Silent Force – Rising From Ashes
Silent Force – Rising From Ashes (2013)
Reviewed by Daniel Millard
It’s no secret to anyone that’s read more than a couple of my reviews that I had a genuine love affair with the D.C. Cooper-fronted Silent Force of yore. While that incarnation of the band is dead and gone, I do not think it is to be mourned overly much, for a few reasons. First of all, D.C.’s restoration to the head of Royal Hunt is proving to be a success greater than most of us would have even hoped for; and secondly, while Silent Force now seems to be something of a modernized, less adolescent version of Sinner, it certainly could be a lot worse.
Beyrodt and percussive superstar Andre Hilgers are joined by what definitely reads like a hard rock lineup with muscle: Alessandro Del Vecchio (Edge Of Forever, ex-Eden’s Curse), singer Michael Bormann (Powerworld, ex-Bloodbound), and of course, Mat Sinner himself. Now, I heard the album before I’d read the full new lineup, and was surprised at the change in style. In hindsight however, I really shouldn’t have been. The long and short of things is this: even though some may claim that Silent Force was leaving power metal behind on Walk The Earth (and there is some truth to that), it fit in quite readily with what Beyrodt and company had accomplished up to that point. Rising From Ashes may be a trite (if applicable) title and a substantial shift in style, but the talent that brought us four superb power metal classics is well and truly alive here, as redirected as it may be.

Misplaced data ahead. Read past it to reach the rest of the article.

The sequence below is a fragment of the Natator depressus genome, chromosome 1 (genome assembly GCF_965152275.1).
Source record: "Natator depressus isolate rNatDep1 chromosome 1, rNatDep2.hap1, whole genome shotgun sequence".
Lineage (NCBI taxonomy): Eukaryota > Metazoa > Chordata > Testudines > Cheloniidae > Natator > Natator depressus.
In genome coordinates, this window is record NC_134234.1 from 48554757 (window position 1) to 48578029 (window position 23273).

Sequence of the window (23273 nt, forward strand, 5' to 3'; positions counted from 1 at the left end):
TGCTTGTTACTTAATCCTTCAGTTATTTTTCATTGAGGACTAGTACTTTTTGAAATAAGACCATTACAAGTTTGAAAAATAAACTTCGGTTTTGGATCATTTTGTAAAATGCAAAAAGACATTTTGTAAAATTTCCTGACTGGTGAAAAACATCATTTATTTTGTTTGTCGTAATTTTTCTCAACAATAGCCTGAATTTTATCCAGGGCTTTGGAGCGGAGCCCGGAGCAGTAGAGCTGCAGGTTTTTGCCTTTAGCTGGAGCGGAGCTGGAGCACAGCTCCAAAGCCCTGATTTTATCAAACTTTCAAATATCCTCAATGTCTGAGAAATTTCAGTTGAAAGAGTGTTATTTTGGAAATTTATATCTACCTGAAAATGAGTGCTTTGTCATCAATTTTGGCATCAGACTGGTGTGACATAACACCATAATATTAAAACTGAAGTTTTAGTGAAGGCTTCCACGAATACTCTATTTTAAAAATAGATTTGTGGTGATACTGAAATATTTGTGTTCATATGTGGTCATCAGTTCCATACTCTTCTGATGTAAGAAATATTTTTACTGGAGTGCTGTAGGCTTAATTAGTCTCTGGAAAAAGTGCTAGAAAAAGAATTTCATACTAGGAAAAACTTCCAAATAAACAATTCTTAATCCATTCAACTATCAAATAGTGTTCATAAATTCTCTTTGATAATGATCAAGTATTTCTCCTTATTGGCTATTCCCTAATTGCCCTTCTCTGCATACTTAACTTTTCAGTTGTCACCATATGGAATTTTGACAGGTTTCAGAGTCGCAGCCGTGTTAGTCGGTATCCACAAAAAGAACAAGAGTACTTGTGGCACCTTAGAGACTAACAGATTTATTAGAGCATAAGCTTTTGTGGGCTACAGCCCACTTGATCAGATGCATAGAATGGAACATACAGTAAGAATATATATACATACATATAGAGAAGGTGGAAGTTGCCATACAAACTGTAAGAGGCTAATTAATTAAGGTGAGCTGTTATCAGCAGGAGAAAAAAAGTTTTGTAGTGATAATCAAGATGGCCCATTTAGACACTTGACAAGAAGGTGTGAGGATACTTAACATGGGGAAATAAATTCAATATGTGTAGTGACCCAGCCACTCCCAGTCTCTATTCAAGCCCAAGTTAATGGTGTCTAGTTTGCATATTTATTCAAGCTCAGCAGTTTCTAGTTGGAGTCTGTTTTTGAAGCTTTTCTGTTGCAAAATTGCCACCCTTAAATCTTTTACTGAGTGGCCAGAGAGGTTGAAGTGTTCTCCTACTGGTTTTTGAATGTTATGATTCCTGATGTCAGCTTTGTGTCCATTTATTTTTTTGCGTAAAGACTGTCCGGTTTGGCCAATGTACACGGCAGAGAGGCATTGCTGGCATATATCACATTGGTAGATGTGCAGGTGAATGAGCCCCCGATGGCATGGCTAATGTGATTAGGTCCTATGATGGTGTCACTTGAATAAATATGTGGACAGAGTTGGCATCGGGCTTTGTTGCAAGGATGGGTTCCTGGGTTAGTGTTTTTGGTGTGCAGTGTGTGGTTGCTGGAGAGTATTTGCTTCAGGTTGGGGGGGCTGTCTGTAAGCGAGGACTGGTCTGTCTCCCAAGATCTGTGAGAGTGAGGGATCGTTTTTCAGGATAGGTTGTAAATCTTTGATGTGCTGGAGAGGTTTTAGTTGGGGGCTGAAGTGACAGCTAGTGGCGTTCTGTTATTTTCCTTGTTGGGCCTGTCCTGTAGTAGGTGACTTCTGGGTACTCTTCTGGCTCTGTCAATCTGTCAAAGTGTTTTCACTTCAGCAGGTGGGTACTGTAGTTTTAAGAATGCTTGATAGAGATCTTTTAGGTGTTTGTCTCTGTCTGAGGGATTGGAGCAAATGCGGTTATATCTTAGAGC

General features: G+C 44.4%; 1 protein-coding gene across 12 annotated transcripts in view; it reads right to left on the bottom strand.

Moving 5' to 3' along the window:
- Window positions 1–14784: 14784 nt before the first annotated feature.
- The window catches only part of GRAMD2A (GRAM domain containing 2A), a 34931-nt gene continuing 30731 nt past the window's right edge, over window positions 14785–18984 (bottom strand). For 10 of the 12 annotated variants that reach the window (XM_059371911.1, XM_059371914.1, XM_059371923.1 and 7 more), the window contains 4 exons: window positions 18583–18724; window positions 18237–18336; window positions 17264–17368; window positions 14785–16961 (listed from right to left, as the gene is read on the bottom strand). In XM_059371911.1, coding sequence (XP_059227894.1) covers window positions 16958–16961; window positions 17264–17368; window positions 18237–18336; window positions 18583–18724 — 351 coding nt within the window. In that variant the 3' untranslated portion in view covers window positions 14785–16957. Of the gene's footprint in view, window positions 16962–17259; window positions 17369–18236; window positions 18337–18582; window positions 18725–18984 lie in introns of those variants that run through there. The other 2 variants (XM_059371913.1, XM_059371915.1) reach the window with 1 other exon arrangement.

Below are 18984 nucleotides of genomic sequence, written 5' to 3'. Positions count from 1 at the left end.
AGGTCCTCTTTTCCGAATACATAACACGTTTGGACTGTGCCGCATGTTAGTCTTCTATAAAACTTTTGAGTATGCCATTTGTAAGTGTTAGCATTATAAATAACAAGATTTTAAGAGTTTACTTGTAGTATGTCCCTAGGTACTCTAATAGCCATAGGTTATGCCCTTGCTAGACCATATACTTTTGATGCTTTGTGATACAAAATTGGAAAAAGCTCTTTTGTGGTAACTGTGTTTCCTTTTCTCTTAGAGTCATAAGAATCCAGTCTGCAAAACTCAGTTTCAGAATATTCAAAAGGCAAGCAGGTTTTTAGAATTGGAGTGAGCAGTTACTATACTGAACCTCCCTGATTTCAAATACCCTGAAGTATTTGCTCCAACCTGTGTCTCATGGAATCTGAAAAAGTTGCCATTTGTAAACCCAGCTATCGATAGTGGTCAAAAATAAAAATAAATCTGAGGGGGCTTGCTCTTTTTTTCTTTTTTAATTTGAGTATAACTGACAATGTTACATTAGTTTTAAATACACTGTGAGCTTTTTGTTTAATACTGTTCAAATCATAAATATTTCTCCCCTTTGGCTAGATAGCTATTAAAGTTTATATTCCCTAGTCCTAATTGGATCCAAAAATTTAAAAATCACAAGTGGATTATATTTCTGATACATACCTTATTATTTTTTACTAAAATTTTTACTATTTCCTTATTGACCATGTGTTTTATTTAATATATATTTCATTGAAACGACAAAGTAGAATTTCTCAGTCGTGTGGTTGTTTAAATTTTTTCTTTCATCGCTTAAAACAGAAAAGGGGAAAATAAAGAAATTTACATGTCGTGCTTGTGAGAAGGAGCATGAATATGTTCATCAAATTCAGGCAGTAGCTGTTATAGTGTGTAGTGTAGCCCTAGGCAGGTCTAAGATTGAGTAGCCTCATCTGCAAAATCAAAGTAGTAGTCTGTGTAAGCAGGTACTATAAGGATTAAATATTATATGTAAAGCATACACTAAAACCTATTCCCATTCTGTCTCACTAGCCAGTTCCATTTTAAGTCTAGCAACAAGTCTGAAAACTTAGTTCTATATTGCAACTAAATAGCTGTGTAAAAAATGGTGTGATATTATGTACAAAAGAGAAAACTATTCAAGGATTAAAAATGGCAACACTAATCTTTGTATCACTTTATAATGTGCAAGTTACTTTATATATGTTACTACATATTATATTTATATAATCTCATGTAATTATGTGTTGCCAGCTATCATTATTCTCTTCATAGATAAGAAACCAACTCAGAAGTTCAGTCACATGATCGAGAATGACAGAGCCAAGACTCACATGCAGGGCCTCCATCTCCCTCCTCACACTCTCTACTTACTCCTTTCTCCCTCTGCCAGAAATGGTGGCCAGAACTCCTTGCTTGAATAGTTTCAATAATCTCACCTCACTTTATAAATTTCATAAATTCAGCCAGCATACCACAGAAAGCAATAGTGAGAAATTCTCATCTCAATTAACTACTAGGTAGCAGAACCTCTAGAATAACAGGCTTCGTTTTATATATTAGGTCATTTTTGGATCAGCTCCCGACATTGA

Opener “Caught In Their Wicked Game” almost convinced me that, other than Bormann’s presence, not much had changed. It’s a powerful, guitar-propelled romp through reasonably familiar territory. Bormann sounds fantastic, all musical elements are tight, and the band generally places its best foot forward. While the power-infused (only by Beyrodt, mind you) hard rock continues, I’m afraid that I burn out on it very quickly. One of the main reasons I love power metal is because it has such drive, and often moves at a rapid pace – but when it doesn’t, that change in pace is starkly noticeable. In fact, I wouldn’t even call this power metal at all – Rising From Ashes is basic, foundational hard rock at its best. If Domain and Iron Mask are a proud hybrid of power metal and Germanic rock, Silent Force is now somewhere between Domain and Sinner. There is not a great deal of variety on this record, and while Bormann’s voice is powerful and passionate, I find the sheer repetitious quality of these songs to take away from the overall value (to say nothing of the now extremely trite lyricism).
If you’ve listened to and enjoyed Sinner, Voodoo Circle, and the likes, then Rising From Ashes is going to be a shoe-in for one of the finer albums you’ll hear over the turn of the year. However, if you’re largely a power metal fan and followed Silent Force for those elements, you may find yourself coming up short with this new entry. Rising From Ashes is undeniably well-made, but has drifted from the band’s founding vision, and is now something of “just another” well-accomplished Beyrodt hard rock project.
3.0 // 5